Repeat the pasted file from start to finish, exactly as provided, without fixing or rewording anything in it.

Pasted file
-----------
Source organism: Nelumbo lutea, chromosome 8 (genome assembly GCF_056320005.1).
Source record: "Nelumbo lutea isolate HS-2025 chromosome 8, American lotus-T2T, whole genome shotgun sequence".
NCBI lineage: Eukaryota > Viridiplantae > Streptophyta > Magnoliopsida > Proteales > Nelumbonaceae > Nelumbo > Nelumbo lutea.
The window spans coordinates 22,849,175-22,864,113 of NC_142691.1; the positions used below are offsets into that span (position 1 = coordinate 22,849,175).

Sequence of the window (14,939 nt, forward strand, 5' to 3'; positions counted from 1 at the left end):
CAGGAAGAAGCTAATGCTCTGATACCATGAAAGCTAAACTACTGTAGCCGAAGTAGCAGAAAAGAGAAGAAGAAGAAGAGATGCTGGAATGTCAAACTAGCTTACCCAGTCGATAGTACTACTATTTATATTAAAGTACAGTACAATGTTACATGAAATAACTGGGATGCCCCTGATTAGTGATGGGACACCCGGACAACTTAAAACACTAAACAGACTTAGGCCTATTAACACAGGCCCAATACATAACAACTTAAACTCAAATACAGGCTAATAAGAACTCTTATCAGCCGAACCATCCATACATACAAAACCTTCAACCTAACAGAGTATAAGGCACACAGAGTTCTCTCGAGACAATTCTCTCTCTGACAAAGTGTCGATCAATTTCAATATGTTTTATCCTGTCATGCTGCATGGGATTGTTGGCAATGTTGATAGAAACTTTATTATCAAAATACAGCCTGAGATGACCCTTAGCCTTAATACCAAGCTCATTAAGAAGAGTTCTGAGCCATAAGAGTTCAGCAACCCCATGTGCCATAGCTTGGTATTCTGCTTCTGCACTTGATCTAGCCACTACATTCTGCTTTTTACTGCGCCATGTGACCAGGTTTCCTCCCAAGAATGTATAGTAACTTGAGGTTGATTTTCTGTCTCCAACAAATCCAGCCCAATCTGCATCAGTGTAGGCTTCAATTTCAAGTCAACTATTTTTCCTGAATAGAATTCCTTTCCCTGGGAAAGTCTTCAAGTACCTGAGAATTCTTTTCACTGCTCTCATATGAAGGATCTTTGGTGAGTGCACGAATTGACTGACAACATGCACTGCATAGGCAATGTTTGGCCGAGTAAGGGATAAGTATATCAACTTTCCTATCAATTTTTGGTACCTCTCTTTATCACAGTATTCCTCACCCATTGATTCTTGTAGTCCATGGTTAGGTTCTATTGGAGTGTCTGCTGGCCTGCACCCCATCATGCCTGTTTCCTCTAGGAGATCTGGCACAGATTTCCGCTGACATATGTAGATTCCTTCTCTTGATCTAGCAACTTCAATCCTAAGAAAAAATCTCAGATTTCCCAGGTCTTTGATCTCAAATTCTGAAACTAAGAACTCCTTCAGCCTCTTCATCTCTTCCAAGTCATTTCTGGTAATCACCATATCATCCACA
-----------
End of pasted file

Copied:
Source organism: Nelumbo lutea, chromosome 8 (genome assembly GCF_056320005.1).
Source record: "Nelumbo lutea isolate HS-2025 chromosome 8, American lotus-T2T, whole genome shotgun sequence".
NCBI lineage: Eukaryota > Viridiplantae > Streptophyta > Magnoliopsida > Proteales > Nelumbonaceae > Nelumbo > Nelumbo lutea.
The window spans coordinates 22,849,175-22,864,113 of NC_142691.1; the positions used below are offsets into that span (position 1 = coordinate 22,849,175).

Sequence of the window (14,939 nt, forward strand, 5' to 3'; positions counted from 1 at the left end):
CAGGAAGAAGCTAATGCTCTGATACCATGAAAGCTAAACTACTGTAGCCGAAGTAGCAGAAAAGAGAAGAAGAAGAAGAGATGCTGGAATGTCAAACTAGCTTACCCAGTCGATAGTACTACTATTTATATTAAAGTACAGTACAATGTTACATGAAATAACTGGGATGCCCCTGATTAGTGATGGGACACCCGGACAACTTAAAACACTAAACAGACTTAGGCCTATTAACACAGGCCCAATACATAACAACTTAAACTCAAATACAGGCTAATAAGAACTCTTATCAGCCGAACCATCCATACATACAAAACCTTCAACCTAACAGAGTATAAGGCACACAGAGTTCTCTCGAGACAATTCTCTCTCTGACAAAGTGTCGATCAATTTCAATATGTTTTATCCTGTCATGCTGCATGGGATTGTTGGCAATGTTGATAGAAACTTTATTATCAAAATACAGCCTGAGATGACCCTTAGCCTTAATACCAAGCTCATTAAGAAGAGTTCTGAGCCATAAGAGTTCAGCAACCCCATGTGCCATAGCTTGGTATTCTGCTTCTGCACTTGATCTAGCCACTACATTCTGCTTTTTACTGCGCCATGTGACCAGGTTTCCTCCCAAGAATGTATAGTAACTTGAGGTTGATTTTCTGTCTCCAACAAATCCAGCCCAATCTGCATCAGTGTAGGCTTCAATTTCAAGTCAACTATTTTTCCTGAATAGAATTCCTTTCCCTGGGAAAGTCTTCAAGTACCTGAGAATTCTTTTCACTGCTCTCATATGAAGGATCTTTGGTGAGTGCACGAATTGACTGACAACATGCACTGCATAGGCAATGTTTGGCCGAGTAAGGGATAAGTATATCAACTTTCCTATCAATTTTTGGTACCTCTCTTTATCACAGTATTCCTCACCCATTGATTCTTGTAGTCCATGGTTAGGTTCTATTGGAGTGTCTGCTGGCCTGCACCCCATCATGCCTGTTTCCTCTAGGAGATCTGGCACAGATTTCCGCTGACATATGTAGATTCCTTCTCTTGATCTAGCAACTTCAATCCTAAGAAAAAATCTCAGATTTCCCAGGTCTTTGATCTCAAATTCTGAAACTAAGAACTCCTTCAGCCTCTTCATCTCTTCCAAGTCATTTCTGGTAATCACCATATCATCCACA